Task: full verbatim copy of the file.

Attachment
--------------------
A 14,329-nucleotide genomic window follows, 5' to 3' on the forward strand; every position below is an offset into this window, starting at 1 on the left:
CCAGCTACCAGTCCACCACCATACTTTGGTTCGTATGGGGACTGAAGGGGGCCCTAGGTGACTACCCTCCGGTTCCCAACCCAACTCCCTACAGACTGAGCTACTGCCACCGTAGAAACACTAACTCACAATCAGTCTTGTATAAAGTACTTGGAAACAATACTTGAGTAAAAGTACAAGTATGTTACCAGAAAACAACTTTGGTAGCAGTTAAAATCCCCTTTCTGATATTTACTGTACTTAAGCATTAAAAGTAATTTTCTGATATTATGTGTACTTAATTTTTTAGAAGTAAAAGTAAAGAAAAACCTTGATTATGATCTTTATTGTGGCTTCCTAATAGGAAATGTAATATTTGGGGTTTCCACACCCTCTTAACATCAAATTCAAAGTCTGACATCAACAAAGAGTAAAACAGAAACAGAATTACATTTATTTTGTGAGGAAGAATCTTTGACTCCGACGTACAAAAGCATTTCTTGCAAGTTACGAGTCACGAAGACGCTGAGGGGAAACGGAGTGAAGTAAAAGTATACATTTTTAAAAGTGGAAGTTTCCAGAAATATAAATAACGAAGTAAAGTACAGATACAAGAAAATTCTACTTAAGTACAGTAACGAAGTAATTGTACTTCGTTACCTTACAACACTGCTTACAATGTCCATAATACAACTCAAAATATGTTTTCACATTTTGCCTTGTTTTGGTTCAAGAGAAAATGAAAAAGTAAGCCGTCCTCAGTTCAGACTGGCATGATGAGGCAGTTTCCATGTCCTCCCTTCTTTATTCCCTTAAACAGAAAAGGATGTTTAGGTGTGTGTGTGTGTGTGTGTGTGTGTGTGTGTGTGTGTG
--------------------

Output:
A 14,329-nucleotide genomic window follows, 5' to 3' on the forward strand; every position below is an offset into this window, starting at 1 on the left:
CCAGCTACCAGTCCACCACCATACTTTGGTTCGTATGGGGACTGAAGGGGGCCCTAGGTGACTACCCTCCGGTTCCCAACCCAACTCCCTACAGACTGAGCTACTGCCACCGTAGAAACACTAACTCACAATCAGTCTTGTATAAAGTACTTGGAAACAATACTTGAGTAAAAGTACAAGTATGTTACCAGAAAACAACTTTGGTAGCAGTTAAAATCCCCTTTCTGATATTTACTGTACTTAAGCATTAAAAGTAATTTTCTGATATTATGTGTACTTAATTTTTTAGAAGTAAAAGTAAAGAAAAACCTTGATTATGATCTTTATTGTGGCTTCCTAATAGGAAATGTAATATTTGGGGTTTCCACACCCTCTTAACATCAAATTCAAAGTCTGACATCAACAAAGAGTAAAACAGAAACAGAATTACATTTATTTTGTGAGGAAGAATCTTTGACTCCGACGTACAAAAGCATTTCTTGCAAGTTACGAGTCACGAAGACGCTGAGGGGAAACGGAGTGAAGTAAAAGTATACATTTTTAAAAGTGGAAGTTTCCAGAAATATAAATAACGAAGTAAAGTACAGATACAAGAAAATTCTACTTAAGTACAGTAACGAAGTAATTGTACTTCGTTACCTTACAACACTGCTTACAATGTCCATAATACAACTCAAAATATGTTTTCACATTTTGCCTTGTTTTGGTTCAAGAGAAAATGAAAAAGTAAGCCGTCCTCAGTTCAGACTGGCATGATGAGGCAGTTTCCATGTCCTCCCTTCTTTATTCCCTTAAACAGAAAAGGATGTTTAGGTGTGTGTGTGTGTGTGTGTGTGTGTGTGTGTGTGTGTG